By James Hancock May 13th, 2016
As someone who was frequently assigned Jane Austen’s literature as an English major at the University of Virginia but never actually read a word of one of her novels, I probably have no business reviewing any movies based on her work. To further illustrate the depths of my ignorance on this front, I must also confess that I have never watched a single movie adaptation of any of her novels in spite of having voraciously consumed thousands of films over the last few decades. I am, however, a rabid fan of filmmaker Whit Stillman so it was a foregone conclusion that I would see his new film Love & Friendship on opening day, one that I am happy to report is likely to be one of the funniest films released all year. Based on the novella ‘Lady Susan’ which was published in 1871 more than fifty years after Jane Austen’s death, Whit Stillman has completely exploded every uninformed bias I previously held toward adaptations of Jane Austen. Contrary to the bloated, stale luxury porn I expected to encounter, the film Love & Friendship displays the type of light, witty and very sexy storytelling that has been seen far too rarely ever since the days of the great screwball comedies of the Thirties and early 1940s. I was either smiling or laughing outright every moment from start to finish of this very lean 92 minute film, one that very well might be the most confident, impressive film of Whit Stillman’s career.
Since his directorial debut in 1990, Whit Stillman’s output has been infrequent but always worth watching with movies like Metropolitan (1990), Barcelona (1994), The Last Days of Disco (1998), Damsels in Distress (2011) and the pilot to his Amazon series The Cosmopolitans (2014) which he is now apparently going to resume. When it comes to both reveling in and satirizing New England’s idle upper crust society, there is no better American filmmaker alive today, making him in my opinion an ideal choice for adapting this tale of high society by Jane Austen. Love & Friendship follows the beautiful, well bred widow Lady Susan who in a desperate effort to avoid financial destitution engages in a series of brilliant machinations and manipulations all in an effort to find wealthy husbands for herself and her daughter. The film reunites Stillman with Kate Beckinsale and Chloë Sevigny (his stars from the underrated The Last Days of Disco), but also features an impressive cast including the likes of Stephen Fry, Morfydd Clark, Xavier Samuel and the hilarious show stealing Tom Bennett. The dialogue is wickedly funny with frequent barbed comments like, “What a mistake you made marrying him, too old to be governable, too young to die.” Beckinsale’s astonishingly subtle and witty performance makes me feel like she might be the most underutilized actress of her generation. Her talents have been utterly wasted on so many mediocrities like Michael Bay’s Pearl Harbor (2001) when what she should have been doing all along is following Lady Susan’s example and manipulating Whit Stillman into making more films. I’ll be interested in hearing what Jane Austen connoisseurs have to say about this movie. I hope they’ll be pleased. All I can say is that if Love & Friendship can win over a stubborn fool like myself, I can only assume that it might be one of the best adaptations of Austen’s work we are ever likely to see.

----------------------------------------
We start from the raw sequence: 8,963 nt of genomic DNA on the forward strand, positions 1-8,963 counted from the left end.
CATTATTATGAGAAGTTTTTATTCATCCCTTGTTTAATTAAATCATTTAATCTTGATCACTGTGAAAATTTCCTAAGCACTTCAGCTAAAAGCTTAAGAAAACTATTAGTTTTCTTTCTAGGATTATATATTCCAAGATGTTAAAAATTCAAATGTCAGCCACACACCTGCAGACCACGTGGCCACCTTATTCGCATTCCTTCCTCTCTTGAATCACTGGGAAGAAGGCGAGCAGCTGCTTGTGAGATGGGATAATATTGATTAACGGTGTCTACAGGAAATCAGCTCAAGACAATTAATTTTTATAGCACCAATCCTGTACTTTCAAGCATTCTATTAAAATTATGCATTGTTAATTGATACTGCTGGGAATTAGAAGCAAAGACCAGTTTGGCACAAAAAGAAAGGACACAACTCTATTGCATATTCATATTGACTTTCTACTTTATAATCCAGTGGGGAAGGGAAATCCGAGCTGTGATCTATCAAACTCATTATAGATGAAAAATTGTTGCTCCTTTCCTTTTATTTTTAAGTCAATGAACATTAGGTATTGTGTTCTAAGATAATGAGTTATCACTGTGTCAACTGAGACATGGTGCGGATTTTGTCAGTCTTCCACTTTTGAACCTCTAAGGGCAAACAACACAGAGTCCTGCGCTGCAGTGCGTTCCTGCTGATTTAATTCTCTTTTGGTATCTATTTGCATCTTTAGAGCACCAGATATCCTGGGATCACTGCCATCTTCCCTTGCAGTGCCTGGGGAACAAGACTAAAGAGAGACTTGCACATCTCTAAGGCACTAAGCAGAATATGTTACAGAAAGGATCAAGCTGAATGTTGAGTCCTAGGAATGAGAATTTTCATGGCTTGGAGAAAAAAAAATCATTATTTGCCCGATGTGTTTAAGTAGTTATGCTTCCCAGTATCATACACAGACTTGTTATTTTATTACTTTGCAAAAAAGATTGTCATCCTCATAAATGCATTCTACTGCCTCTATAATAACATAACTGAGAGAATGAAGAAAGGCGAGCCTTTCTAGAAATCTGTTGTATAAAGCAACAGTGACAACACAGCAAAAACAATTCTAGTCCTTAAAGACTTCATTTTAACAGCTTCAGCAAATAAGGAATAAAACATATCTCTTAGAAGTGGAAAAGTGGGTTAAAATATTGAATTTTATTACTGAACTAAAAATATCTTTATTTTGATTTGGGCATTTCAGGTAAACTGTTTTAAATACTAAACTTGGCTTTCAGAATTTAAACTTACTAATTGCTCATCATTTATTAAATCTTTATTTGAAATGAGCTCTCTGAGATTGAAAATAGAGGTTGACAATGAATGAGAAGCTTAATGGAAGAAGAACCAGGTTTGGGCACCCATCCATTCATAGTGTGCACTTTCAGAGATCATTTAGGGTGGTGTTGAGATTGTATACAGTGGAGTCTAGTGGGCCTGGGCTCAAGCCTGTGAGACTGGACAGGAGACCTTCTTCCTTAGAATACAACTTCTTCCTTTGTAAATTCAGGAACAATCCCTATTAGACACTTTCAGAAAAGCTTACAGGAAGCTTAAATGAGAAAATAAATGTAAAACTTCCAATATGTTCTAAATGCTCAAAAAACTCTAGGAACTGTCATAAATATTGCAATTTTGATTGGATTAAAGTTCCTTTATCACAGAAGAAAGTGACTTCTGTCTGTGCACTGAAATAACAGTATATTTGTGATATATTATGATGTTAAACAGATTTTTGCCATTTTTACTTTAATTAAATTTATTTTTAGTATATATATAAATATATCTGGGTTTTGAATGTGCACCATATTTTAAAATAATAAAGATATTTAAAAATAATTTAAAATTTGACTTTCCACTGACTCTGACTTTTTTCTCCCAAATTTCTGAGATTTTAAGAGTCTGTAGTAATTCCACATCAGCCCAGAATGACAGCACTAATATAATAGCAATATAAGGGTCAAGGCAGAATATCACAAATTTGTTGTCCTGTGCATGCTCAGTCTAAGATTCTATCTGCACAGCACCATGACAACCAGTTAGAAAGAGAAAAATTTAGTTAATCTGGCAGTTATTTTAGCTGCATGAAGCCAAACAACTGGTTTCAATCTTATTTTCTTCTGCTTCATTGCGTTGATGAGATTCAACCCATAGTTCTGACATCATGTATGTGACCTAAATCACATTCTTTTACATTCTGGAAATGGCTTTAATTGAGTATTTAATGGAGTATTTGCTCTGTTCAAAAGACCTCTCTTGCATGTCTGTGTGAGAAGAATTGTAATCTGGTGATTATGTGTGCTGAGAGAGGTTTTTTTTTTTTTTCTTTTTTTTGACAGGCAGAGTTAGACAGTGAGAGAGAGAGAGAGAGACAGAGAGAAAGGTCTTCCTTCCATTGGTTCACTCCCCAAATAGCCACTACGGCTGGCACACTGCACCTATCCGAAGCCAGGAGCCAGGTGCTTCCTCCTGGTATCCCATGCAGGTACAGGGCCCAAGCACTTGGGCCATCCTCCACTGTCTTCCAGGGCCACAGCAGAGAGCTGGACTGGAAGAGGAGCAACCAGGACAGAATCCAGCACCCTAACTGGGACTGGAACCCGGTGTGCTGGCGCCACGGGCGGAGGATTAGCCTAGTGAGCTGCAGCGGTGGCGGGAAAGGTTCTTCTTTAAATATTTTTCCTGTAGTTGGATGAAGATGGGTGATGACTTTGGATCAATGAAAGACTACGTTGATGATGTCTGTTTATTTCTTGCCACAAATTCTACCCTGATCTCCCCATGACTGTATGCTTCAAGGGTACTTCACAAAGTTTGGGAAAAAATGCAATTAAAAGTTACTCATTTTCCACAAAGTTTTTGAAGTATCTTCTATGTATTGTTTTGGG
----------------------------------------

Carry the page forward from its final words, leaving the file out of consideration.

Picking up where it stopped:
I am one of the Co-Hosts of Wrong Reel.